Actions for Increasing an Organization’s UX Maturity / Handlingar som kan öka en organisations UX-mognadMöller, Josefine January 2018 (has links)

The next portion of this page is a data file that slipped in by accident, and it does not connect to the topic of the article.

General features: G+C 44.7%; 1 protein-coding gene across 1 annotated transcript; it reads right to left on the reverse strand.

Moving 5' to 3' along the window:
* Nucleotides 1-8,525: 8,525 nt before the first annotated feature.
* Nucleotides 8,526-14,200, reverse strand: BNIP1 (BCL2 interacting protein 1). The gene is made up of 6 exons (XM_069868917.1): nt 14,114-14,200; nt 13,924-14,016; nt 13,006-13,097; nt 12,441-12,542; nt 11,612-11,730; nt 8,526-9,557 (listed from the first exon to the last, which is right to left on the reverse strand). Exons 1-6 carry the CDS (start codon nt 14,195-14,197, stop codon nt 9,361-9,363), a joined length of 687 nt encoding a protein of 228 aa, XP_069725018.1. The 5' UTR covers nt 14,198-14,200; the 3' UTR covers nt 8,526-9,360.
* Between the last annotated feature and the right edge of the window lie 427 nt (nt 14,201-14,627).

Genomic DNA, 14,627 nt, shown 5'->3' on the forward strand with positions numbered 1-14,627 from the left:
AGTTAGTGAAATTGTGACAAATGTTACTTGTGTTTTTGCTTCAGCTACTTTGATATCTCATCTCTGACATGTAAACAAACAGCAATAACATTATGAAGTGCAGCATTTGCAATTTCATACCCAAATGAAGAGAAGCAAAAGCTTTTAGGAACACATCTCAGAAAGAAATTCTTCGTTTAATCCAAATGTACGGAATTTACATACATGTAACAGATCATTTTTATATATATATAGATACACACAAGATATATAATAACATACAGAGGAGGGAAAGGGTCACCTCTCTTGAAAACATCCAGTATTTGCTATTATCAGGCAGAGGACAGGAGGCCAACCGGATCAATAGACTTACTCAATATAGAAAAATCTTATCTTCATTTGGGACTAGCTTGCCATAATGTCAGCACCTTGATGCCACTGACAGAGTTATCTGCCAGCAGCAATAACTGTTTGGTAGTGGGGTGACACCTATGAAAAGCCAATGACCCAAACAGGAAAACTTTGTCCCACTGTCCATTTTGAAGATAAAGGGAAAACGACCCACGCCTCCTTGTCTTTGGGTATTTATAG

User experience (UX) design is becoming increasingly crucial for developing successful software today. It can determine whether or not users stay engaged with a product or service and it can also affect the time spent completing tasks which can make a large difference to employees when they try to get their job done. It is therefore important that organizations have their users in mind when developing software and that there is a maturity for UX and user-centered work. Since there are organizations where UX is not highly valued and where the maturity for UX is low it is interesting to find out what can be done to increase the UX work within these organizations, which was the aim of this thesis. The problem was addressed by studying a specific organization that expressed difficulty getting UX work to fit in their working routines, partly due to the fact that they were also working with agile software development. The organization’s maturity for UX was evaluated using Nielsen’s UX maturity model which is a model that describes eight different stages of UX maturity. Data was collected through a survey where questions were based on the UX maturity model and was then followed up with five semi-structured interviews. The results showed that the highest level of maturity yet reached within the organization was stage four, where there is a budget and plan for UX in some projects and where some teams have defined UX roles. A lower level of maturity could also be identified for some teams. Based on these findings, actions for how the organization can increase their UX maturity were discussed. These actions were concluded to be: plan for UX, find a way to show UX results, meet with real users, have UX professionals lead the way and structure UX work to fit with agile processes. / Användarupplevelsen (UX) är ytterst viktig vid utvecklingen av framgångrika produkter. En bra användarupplevelse kan vara avgörande för om användaren väljer att fortsätta använda en produkt eller tjänst. Den kan också ha en påverkan på tiden som det tar för en användare att slutföra en uppgift vilket kan göra stor skillnad för effektiviteten hos t.ex. anställda. Det är därför av vikt att system utvecklas med användaren i fokus och att det finns en mognad för UX och användar-centrerat arbete inom organisationer. Eftersom att det finns organisationer där användarupplevelsen inte värderas högt och där UX-mognaden är låg så är det intressant att ta reda på vad som kan göras för att denna UX-mognad ska öka. Målet med den här masteruppsatsen var att ta reda på just det. I det här arbetet studerades en specifik organisation som upplevde svårigheter med att få användar-centrerat arbete att passa ihop med deras övriga arbetsrutiner, bl.a. agil utveckling. Organisationens UX-mognad utvärderades med hjälp utav Nielsens UX-mognads modell som är en modell som beskriver åtta steg av UX-mognad. Data samlades in genom en enkät som var baserad på den här mognadsmodellen samt fem stycken semistrukturerade intervjuer. Resultaten visade att den högsta mognadsgraden som hittills hade uppnåtts inom organisationen var steg fyra, där det finns UX-budget och planering för UX i vissa projekt och där vissa team har utnämnda UX-roller. En lägre mognadsgrad kunde även identifieras för vissa team. Baserat på resultaten diskuterades fem stycken handlingar fram som kan bidra till en ökad UX-mognad för organisationen. Dessa handlingar var: planera för UX, hitta sätt att visa UX-resultat, träffa riktiga användare, låt de med UX-kompetens visa vägen samt strukturera UX-arbetet så att det passar med agila arbetsprocesser.